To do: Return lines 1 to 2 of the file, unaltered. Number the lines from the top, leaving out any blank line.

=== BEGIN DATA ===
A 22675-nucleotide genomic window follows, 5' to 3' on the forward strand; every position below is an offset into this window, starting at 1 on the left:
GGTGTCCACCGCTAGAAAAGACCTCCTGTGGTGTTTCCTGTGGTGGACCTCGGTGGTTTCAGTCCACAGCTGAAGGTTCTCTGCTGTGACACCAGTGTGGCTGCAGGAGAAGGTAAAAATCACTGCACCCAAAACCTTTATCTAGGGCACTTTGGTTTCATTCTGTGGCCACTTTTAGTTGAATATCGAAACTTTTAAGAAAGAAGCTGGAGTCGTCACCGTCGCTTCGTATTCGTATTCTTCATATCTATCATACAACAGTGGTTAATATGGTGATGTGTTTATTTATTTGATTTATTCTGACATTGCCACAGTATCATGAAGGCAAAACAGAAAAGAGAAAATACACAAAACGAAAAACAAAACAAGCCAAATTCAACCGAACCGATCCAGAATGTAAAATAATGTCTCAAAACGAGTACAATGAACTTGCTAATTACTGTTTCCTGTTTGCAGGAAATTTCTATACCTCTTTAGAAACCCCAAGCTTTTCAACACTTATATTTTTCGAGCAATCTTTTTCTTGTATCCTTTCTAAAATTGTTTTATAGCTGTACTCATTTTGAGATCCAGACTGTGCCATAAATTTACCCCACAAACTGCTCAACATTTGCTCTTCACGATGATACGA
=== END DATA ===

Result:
A 22675-nucleotide genomic window follows, 5' to 3' on the forward strand; every position below is an offset into this window, starting at 1 on the left:
GGTGTCCACCGCTAGAAAAGACCTCCTGTGGTGTTTCCTGTGGTGGACCTCGGTGGTTTCAGTCCACAGCTGAAGGTTCTCTGCTGTGACACCAGTGTGGCTGCAGGAGAAGGTAAAAATCACTGCACCCAAAACCTTTATCTAGGGCACTTTGGTTTCATTCTGTGGCCACTTTTAGTTGAATATCGAAACTTTTAAGAAAGAAGCTGGAGTCGTCACCGTCGCTTCGTATTCGTATTCTTCATATCTATCATACAACAGTGGTTAATATGGTGATGTGTTTATTTATTTGATTTATTCTGACATTGCCACAGTATCATGAAGGCAAAACAGAAAAGAGAAAATACACAAAACGAAAAACAAAACAAGCCAAATTCAACCGAACCGATCCAGAATGTAAAATAATGTCTCAAAACGAGTACAATGAACTTGCTAATTACTGTTTCCTGTTTGCAGGAAATTTCTATACCTCTTTAGAAACCCCAAGCTTTTCAACACTTATATTTTTCGAGCAATCTTTTTCTTGTATCCTTTCTAAAATTGTTTTATAGCTGTACTCATTTTGAGATCCAGACTGTGCCATAAATTTACCCCACAAACTGCTCAACATTTGCTCTTCACGATGATACGA